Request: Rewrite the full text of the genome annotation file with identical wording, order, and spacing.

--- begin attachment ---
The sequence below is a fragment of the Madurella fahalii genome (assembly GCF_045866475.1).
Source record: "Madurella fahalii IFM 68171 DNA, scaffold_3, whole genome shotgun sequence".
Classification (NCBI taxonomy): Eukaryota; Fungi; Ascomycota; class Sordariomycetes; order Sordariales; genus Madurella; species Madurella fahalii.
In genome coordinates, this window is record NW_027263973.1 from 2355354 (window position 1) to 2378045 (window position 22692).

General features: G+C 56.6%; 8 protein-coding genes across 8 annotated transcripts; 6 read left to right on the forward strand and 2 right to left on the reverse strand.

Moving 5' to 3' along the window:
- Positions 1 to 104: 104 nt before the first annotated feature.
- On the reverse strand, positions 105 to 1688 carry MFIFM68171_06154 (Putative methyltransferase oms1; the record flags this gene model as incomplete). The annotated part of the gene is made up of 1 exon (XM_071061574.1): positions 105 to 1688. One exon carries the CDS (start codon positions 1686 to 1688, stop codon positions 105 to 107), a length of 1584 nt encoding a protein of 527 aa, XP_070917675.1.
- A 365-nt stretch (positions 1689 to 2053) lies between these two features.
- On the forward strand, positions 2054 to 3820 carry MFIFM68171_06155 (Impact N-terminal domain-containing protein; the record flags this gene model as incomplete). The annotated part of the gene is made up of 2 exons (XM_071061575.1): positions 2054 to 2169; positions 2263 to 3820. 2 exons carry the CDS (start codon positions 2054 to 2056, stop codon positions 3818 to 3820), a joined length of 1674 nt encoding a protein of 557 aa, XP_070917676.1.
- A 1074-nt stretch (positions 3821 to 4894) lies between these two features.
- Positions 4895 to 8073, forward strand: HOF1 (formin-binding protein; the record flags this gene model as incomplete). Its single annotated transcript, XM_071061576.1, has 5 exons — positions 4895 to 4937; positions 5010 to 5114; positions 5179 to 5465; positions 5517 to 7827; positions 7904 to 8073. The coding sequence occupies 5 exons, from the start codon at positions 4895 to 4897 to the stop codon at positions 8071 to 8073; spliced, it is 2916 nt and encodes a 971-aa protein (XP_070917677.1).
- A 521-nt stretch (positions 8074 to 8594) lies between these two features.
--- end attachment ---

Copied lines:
The sequence below is a fragment of the Madurella fahalii genome (assembly GCF_045866475.1).
Source record: "Madurella fahalii IFM 68171 DNA, scaffold_3, whole genome shotgun sequence".
Classification (NCBI taxonomy): Eukaryota; Fungi; Ascomycota; class Sordariomycetes; order Sordariales; genus Madurella; species Madurella fahalii.
In genome coordinates, this window is record NW_027263973.1 from 2355354 (window position 1) to 2378045 (window position 22692).

General features: G+C 56.6%; 8 protein-coding genes across 8 annotated transcripts; 6 read left to right on the forward strand and 2 right to left on the reverse strand.

Moving 5' to 3' along the window:
- Positions 1 to 104: 104 nt before the first annotated feature.
- On the reverse strand, positions 105 to 1688 carry MFIFM68171_06154 (Putative methyltransferase oms1; the record flags this gene model as incomplete). The annotated part of the gene is made up of 1 exon (XM_071061574.1): positions 105 to 1688. One exon carries the CDS (start codon positions 1686 to 1688, stop codon positions 105 to 107), a length of 1584 nt encoding a protein of 527 aa, XP_070917675.1.
- A 365-nt stretch (positions 1689 to 2053) lies between these two features.
- On the forward strand, positions 2054 to 3820 carry MFIFM68171_06155 (Impact N-terminal domain-containing protein; the record flags this gene model as incomplete). The annotated part of the gene is made up of 2 exons (XM_071061575.1): positions 2054 to 2169; positions 2263 to 3820. 2 exons carry the CDS (start codon positions 2054 to 2056, stop codon positions 3818 to 3820), a joined length of 1674 nt encoding a protein of 557 aa, XP_070917676.1.
- A 1074-nt stretch (positions 3821 to 4894) lies between these two features.
- Positions 4895 to 8073, forward strand: HOF1 (formin-binding protein; the record flags this gene model as incomplete). Its single annotated transcript, XM_071061576.1, has 5 exons — positions 4895 to 4937; positions 5010 to 5114; positions 5179 to 5465; positions 5517 to 7827; positions 7904 to 8073. The coding sequence occupies 5 exons, from the start codon at positions 4895 to 4897 to the stop codon at positions 8071 to 8073; spliced, it is 2916 nt and encodes a 971-aa protein (XP_070917677.1).
- A 521-nt stretch (positions 8074 to 8594) lies between these two features.